Scene 1: One evening we as a family were driving in the car and in the back the older sibling complained that the ADHD/ODD child was behaving inappropriately. The older sibling complained that the the ADHD/ODD child was punching and touching the older siblings breasts and groin area. When told firmly to stop this the ADHD/ODD child stated that she "won't and you cant make me." This caused a reaction where i pulled the car to the side of the road, opened the rear door and raised my hand as if to slap the ADHD/ODD child. There was no contact, and I just raised my hand. Thats all. According to social services this was a threat of assault and opens me to prosecution.


The other time was that the ADHD/ODD child was being disobedient and I shouted at her. In response, she assaulted me, about 5 or 6 times with closed fists (which left bruising on me).In hindsight, I believe I should have just 'bear hugged' her and think this may be the correct approach to take in future.


As response to that situation, after maybe the 6th punch, I put my arms up (open handed) to the height the fists were being thrown from and blocked further punches. During the first defensive blocks, the momentum of her swing caused my open hand to catch the childs cheek. Again, nothing that left a bruise nor even a red mark.


At the time (maybe 2 years ago) the child said nothing further but has recently stated that if I "do not do as im told" she will "tell" social services that I have hit her in the face.


I am a bit lost. Am I in trouble here for either of these scenarios? I love my wife but I have to be able to trust the people I choose to live with. I work at a high level of security clearance so any accusation can severely determent my 20+ year career.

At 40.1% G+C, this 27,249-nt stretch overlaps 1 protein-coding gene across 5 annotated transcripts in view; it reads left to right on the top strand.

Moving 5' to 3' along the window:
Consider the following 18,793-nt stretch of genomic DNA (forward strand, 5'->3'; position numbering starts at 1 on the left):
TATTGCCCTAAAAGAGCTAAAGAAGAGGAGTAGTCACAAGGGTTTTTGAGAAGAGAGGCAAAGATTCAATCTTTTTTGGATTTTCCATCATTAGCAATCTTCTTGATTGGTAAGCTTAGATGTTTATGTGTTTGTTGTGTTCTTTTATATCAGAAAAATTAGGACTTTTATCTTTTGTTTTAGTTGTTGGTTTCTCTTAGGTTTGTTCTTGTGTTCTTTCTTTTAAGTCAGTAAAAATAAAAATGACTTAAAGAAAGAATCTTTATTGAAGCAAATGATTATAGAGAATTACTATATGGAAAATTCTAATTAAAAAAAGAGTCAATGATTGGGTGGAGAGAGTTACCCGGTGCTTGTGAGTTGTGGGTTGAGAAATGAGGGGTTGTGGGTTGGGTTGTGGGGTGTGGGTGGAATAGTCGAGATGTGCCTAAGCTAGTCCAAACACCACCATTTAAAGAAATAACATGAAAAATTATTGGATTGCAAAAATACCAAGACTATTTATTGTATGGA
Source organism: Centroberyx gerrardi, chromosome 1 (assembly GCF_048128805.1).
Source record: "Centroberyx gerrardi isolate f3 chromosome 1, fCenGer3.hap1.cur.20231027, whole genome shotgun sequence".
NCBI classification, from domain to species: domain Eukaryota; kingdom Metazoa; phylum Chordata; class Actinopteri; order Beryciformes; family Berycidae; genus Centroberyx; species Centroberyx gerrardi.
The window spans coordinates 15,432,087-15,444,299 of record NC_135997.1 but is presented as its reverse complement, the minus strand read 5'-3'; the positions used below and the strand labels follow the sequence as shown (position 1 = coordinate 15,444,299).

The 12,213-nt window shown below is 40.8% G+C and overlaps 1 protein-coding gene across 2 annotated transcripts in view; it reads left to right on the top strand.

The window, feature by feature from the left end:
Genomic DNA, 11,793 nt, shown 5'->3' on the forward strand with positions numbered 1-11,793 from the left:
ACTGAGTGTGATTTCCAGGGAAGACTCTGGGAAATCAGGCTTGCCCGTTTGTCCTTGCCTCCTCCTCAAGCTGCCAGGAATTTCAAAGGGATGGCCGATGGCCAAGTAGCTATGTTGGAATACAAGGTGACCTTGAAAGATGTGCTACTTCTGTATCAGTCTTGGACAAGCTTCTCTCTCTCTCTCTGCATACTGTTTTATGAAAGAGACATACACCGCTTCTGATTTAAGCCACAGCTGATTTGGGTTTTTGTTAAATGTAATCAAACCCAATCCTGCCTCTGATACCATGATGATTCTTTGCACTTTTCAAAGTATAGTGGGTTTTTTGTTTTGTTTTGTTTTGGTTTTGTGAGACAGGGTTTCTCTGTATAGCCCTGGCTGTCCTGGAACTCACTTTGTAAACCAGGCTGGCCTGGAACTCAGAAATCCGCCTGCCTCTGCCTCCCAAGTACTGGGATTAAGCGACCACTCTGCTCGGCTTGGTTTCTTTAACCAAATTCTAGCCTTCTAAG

Thank you or your time and answers.


Customer: replied 4 years ago.

hi did you go offline?

Customer: replied 4 years ago.
Relist: Other.
I, sorry for the delay overnight

Have either of these been reported to the police?
Customer: replied 4 years ago.

No neither.

To be wholly honest, that is just as well. Neither of those incidents amount to reasonable chastisement. They are just assaults by either battery or apprehension out of frustration.

The second incident doesn't really amount to self defence either as this was a blow out of frustration rather than an attempt to prevent further assault. Also its always near impossible for a man to run self defence against a child.

The risks isn't really from the police though. The risk is from social services. If you carry on they will start care proceedings.

I know that many parents do use corporal punishment but your problem is that you are under the gaze of social services who don't alway deal in reality. The way to live a normal life is to avoid coming to the attention of social services unfortunately.
Jo C. and 3 other UK Family Law Specialists are ready to help you
Customer: replied 4 years ago.
Thank you for your replies to the hypothetical scenarios I put across. I'm going to be a stepdad to a child with emotional problems and disabilities so really needed to understand where the boundaries lie in these instances.

Many thanks
Yes, I do understand.

Unfortunately families under the gaze of social services cannot apply common sense and good judgment as the rest of us do.